Bush Campaigns for Patriot Act Renewal
By DEB RIECHMANN, Associated Press Writer
Friday, June 10, 2005
President Bush campaigned anew Friday against any weakening of the Patriot Act, saying Congress must renew the counterterrorism law on behalf of those “on the front lines” of the fight to avert new attacks.
“One of the most important tools to combat terror is the Patriot Act,” Bush said in remarks at the National Counterterrorism Center outside Washington. “The Patriot Act has helped save American lives and it has protected American liberties. For the sake of our national security, the United States Congress needs to renew all the provisions of the Patriot Act and, this time, Congress needs to make those provisions permanent.”
On his visit to the nation’s new facility charged with pooling and analyzing information about terrorist threats, Bush also announced his selection of retired Vice Adm. John Scott Redd, who recently held an operations post in Iraq and was executive director of the presidential commission on intelligence failures, as director.
“He’s a man of enormous experience. He has served our country with distinction,” Bush said.
If confirmed by the Senate, Redd, 60, would replace John O. Brennan, the center’s interim chief.
Redd served 36 years in the U.S. Navy, commanding eight organizations at sea from a destroyer to a fleet. He founded and commanded the Navy’s Fifth Fleet in the Middle East in 1995 and has held top policy posts at the Pentagon. Since retiring in 1998, he has served as chief executive officer of a high-tech education company and deputy administrator and chief operating officer of the now-defunct Coalition Provisional Authority in Iraq.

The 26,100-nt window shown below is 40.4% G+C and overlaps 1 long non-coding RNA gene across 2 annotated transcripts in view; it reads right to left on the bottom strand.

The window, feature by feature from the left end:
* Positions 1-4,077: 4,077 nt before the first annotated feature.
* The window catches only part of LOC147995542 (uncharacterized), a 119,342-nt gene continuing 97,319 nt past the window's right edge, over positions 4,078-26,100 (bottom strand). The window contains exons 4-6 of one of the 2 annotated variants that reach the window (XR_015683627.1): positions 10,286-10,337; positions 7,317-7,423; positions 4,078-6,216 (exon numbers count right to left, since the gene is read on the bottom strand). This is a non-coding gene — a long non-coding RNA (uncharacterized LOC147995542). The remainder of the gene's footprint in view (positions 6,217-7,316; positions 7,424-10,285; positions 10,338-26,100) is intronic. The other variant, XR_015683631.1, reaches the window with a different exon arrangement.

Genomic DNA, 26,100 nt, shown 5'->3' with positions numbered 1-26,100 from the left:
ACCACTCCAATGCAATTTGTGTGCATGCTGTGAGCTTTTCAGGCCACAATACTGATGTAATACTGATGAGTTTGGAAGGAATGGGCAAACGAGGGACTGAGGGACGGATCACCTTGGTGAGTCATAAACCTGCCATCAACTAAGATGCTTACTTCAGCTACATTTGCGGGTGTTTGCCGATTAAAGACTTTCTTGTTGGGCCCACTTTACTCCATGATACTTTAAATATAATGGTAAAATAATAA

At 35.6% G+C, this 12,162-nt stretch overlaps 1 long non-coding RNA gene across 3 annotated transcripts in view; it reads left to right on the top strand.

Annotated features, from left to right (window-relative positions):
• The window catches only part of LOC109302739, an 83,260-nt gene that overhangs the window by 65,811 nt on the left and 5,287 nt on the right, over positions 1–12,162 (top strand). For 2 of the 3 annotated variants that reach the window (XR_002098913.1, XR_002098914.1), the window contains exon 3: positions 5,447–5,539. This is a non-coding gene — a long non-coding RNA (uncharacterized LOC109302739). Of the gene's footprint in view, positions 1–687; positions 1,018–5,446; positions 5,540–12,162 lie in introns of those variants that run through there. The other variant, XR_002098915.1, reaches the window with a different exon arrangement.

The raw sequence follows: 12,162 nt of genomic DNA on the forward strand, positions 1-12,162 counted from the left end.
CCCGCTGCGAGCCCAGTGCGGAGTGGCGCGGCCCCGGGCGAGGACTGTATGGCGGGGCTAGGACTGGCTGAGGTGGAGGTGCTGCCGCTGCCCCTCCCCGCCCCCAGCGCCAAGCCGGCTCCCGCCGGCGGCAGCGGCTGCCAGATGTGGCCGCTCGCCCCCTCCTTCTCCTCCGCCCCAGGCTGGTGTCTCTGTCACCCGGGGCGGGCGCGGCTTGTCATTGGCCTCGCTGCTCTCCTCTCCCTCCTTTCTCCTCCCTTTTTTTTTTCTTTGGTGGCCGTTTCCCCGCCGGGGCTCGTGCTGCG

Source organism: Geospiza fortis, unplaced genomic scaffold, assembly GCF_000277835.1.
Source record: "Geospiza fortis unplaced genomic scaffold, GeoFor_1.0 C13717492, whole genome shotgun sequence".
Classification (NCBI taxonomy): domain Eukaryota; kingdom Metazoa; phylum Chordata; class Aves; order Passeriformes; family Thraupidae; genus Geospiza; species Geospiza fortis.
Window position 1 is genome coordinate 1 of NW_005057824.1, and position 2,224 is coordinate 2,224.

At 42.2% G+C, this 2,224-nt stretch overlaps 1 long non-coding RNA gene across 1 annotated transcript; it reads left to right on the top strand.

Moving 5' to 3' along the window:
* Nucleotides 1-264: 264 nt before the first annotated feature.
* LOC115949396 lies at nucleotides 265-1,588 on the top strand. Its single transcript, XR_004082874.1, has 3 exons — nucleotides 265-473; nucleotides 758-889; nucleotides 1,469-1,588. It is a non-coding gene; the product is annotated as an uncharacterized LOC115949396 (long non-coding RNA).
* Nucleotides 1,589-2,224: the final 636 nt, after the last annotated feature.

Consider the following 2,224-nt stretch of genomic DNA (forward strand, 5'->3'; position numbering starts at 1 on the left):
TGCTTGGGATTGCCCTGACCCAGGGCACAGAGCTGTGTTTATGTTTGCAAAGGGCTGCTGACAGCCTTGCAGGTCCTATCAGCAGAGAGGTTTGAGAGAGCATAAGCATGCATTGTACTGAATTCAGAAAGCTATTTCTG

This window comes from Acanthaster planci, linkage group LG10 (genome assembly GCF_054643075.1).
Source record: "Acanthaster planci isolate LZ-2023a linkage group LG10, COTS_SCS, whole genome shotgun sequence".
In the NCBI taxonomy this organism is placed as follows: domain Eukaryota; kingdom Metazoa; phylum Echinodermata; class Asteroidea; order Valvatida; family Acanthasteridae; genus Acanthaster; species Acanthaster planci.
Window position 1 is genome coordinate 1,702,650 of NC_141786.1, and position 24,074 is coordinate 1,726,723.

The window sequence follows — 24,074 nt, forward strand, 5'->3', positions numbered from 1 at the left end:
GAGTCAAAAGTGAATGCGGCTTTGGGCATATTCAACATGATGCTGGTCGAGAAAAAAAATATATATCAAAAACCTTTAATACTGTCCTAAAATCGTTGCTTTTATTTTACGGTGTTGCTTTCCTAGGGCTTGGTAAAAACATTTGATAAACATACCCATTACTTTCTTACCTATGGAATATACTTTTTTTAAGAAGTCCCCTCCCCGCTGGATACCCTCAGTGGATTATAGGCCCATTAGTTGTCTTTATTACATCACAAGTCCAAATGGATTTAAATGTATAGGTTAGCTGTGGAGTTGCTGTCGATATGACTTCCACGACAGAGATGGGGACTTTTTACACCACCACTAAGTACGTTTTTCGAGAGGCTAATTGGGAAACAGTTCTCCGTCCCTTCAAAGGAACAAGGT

The center Bush visited was created as part of the wide-ranging overhaul of the nation’s spy community, spurred by what critics called the government’s failure to collect, understand and share critical information before the Sept. 11, 2001, terror attacks.
The Patriot Act, Congress’ nearly immediate reaction to the attacks, allowed expanded surveillance of terror suspects, increased use of material witness warrants to hold suspects incommunicado and permitted secret proceedings in immigration cases.
Now, more than a dozen provisions are set to expire later this year. Congress has begun working on renewing them amid fresh criticism — from members of both parties — that the law undermines basic freedoms.
Bush also pressed Congress to renew the expiring provisions on Thursday in Ohio.
“It doesn’t make any sense to me, that if something is working, why should it expire,” Bush said Friday.
Separately, the president named members of an oversight board being created to make sure the government’s counterterror investigations and arrests do not trample privacy rights and civil liberties.
Bush picked Texas lawyer Carol Dinkins, who was deputy attorney general under former President Reagan, to chair the Privacy and Civil Liberties Oversight Board, and Alan Charles Raul, an administration official in the former Bush and Clinton administrations, to be vice chairman.
The other members chosen by Bush were: Lanny Davis, once a crisis manager in the Clinton White House; former Solicitor General Ted Olson; and General Electric Co. executive Francis X. Taylor, a former head of diplomatic security and counterterrorism coordinator at the State Department.